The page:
Sunday, October 28, 2007
Sorry, Brits, but Giants-Dolphins was typical NFL
By Seth Wickersham ESPN.com
WEMBLEY, England -- Pints were raised all over London this weekend in celebration of the long-awaited American football match. It was a coming-out party with a Super Bowl feel. This was the NFL's chance -- our chance as Americans, really -- to show the U.K. up close what all the fuss is about, why professional football is America's game and why it could be so much more.
And it wasn't hard to find a pub mate around town to toast to that with.
But sadly, a game had to be played Sunday. Sadly, 81,176 spectators at Wembley had to sit through a 13-10 New York Giants win, complete with such league staples as a, uh, Cleo Lemon comeback attempt. And as the fans began to leave for the Underground back to London with three minutes left, you could hear exactly what the Yanks were howling:
This isn't the real NFL! Quarterbacks usually complete passes! It's not this bad on every Sunday, I swear!
Well, guess what? We should quit trying to save face. If this game's goal was to take the temperature of European fans, then the NFL supplied a representative sample. What we saw is what the NFL is like nowadays. There are a lot of mediocre teams, and it's not always easy to tell the difference between the probable playoff teams (6-2 Giants) versus the
0-8 ones (Miami Dolphins). If you felt sorry for the fans at Wembley Stadium, then you have to feel sorry for the fans who pack any NFL stadium not named Gillette or RCA. After all, nothing changed but the venue and the kickoff time.
A look at the Giants-Dolphins game in London, from the stands to the action on the field. Photos
"It was an ugly game," Giants guard Grey Ruegamer said. "But a lot of games are ugly. Most games are decided by three points or less."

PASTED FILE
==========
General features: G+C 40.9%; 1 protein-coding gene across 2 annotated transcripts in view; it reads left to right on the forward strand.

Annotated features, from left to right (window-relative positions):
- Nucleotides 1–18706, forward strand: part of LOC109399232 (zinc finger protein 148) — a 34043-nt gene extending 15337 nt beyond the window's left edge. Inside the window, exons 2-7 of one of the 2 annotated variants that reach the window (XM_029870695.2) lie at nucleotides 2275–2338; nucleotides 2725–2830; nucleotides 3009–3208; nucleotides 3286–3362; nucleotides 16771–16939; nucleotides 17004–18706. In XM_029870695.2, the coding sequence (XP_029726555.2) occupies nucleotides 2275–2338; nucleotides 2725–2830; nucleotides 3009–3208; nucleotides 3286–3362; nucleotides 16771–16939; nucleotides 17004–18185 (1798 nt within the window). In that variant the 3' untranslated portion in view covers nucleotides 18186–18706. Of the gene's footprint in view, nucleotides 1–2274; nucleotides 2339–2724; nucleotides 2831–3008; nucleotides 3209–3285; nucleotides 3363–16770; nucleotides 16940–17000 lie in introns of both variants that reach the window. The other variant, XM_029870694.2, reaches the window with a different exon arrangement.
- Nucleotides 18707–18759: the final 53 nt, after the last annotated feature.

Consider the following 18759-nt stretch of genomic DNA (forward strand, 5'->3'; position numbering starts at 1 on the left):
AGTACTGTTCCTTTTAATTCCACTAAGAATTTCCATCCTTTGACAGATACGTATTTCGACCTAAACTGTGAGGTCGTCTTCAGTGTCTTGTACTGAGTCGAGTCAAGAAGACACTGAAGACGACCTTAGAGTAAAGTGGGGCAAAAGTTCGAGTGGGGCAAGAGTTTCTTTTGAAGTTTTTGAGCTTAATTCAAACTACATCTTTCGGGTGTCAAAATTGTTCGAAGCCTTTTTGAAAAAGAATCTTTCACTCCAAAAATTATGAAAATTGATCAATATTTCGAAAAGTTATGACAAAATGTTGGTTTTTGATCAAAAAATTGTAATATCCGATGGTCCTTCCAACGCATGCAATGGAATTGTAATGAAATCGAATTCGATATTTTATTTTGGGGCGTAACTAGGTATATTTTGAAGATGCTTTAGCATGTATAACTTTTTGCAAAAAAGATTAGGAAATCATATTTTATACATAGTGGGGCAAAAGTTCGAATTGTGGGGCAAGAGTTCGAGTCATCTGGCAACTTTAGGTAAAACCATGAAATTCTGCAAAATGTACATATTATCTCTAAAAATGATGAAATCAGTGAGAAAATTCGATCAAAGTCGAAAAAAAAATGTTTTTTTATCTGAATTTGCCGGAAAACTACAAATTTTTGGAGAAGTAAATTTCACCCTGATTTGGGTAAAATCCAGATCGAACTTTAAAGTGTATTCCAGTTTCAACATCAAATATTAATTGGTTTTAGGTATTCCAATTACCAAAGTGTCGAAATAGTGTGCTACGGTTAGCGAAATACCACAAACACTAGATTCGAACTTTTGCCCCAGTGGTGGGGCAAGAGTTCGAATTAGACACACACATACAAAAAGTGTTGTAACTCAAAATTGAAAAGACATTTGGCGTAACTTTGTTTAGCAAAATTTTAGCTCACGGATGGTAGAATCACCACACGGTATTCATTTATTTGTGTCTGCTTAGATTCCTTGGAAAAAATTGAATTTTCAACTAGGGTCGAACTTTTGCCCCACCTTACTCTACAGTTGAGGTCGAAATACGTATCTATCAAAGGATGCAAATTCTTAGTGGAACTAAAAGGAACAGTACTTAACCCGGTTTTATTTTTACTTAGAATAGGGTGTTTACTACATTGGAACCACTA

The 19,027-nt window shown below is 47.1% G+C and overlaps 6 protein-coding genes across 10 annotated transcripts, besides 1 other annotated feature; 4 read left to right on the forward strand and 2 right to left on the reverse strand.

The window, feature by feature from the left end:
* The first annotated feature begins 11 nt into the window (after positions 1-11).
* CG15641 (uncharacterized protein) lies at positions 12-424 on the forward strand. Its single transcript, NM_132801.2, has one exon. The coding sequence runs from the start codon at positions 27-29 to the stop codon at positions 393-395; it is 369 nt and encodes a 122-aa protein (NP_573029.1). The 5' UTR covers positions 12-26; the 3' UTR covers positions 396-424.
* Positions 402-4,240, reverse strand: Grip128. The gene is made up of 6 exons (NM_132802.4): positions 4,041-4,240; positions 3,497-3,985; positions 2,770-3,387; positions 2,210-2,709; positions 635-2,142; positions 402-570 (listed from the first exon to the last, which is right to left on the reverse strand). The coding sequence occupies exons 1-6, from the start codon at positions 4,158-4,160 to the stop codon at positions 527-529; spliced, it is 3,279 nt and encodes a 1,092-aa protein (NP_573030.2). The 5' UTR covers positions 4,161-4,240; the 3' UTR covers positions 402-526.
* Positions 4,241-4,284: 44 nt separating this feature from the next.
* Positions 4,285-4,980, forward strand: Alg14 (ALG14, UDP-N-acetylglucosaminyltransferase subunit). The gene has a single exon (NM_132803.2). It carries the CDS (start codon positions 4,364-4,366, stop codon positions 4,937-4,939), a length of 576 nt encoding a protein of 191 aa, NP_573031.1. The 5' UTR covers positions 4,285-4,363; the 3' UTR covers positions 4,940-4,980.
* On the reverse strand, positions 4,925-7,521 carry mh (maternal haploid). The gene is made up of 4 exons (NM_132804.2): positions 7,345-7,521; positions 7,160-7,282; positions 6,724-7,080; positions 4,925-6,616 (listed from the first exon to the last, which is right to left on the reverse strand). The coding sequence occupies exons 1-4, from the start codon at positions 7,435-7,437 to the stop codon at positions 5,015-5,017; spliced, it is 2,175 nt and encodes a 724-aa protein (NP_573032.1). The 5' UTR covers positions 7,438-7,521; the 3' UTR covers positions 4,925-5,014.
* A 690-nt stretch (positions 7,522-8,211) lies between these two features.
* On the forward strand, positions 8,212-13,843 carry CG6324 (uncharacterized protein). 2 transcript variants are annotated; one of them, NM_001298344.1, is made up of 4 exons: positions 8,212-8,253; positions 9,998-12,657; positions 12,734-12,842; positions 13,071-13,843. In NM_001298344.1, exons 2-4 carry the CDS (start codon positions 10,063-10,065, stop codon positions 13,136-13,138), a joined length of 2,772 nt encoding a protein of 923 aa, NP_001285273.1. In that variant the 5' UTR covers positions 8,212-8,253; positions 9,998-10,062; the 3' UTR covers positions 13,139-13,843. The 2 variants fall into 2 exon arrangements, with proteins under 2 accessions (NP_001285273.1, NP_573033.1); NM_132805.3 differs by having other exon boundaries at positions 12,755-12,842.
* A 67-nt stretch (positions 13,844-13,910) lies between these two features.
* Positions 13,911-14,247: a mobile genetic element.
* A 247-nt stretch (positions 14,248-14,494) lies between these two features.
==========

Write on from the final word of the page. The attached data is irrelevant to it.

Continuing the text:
The Dolphins technically were the home team, with their logo painted in each penalty kick area ... er, end zone. But it wasn't a pro-Dolphins crowd. On hand was a pro-NFL crowd -- there were as many Chad Johnson jerseys as Dan Marino ones -- eager for the type of electric passing, crafty running and unrelenting defense that only a few teams are capable of playing.
Instead, London got 67 combined net passing yards in the first half.
Instead, London got a winning quarterback who completed 36 percent of his passes.
Instead, London got Miami's bread-and-butter passing play, which Sunday was a short out route to backup tight end Justin Peelle.
New York's Michael Strahan recovers a fumble by Miami QB Cleo Lemon.
In fact, aside from Eli Manning's 12-yard touchdown run, the plays that got the biggest rise out of the crowd all were incomplete passes: a bomb from Lemon to Derek Hagan that was ruled out of bounds; two tipped-away deep balls intended for Plaxico Burress; and two Manning misses in the end zone, one while trying to connect with Amani Toomer and another to fullback Madison Hedgecock.
But don't worry. The fans actually enjoyed it. What transcended the Atlantic this weekend is that NFL games are fun, if ugly. And sure, there are those who have pointed out that if NFL commissioner Roger Goodell really wants to sell the game to European audiences, he should airmail the Indianapolis Colts and the New England Patriots. Yeah, Bill Belichick and Bill Polian probably would privately complain about it, but what two teams are better equipped to sell the sport?
But the league, as a whole, makes its money and brands its appeal on having
32 teams capable of playing competitively every weekend. That's why the fans here loved the game. And that's why Dolphins defensive end Jason Taylor said afterward, "Fans got to see our game at its best."
Well, maybe not its best, but its most typical. The match London witnessed is what American fans witness every week, what games are really like this year anyway. There were dumb penalties and shoddy quarterback play and dropped touchdowns and botched field goals, and, in the end, an exciting ending.
Goodell could have sent over any team except the Colts and the Pats, and the game probably wouldn't have been marginally different. When you have a salary cap and parity and a host of injuries to semi-marquee players, there is no Premier League. There's only this, for 55 pounds a seat.
So, cheers to that.
Seth Wickersham is a senior writer for ESPN The Magazine and a columnist for ESPN.com. For Wick's picks, click here.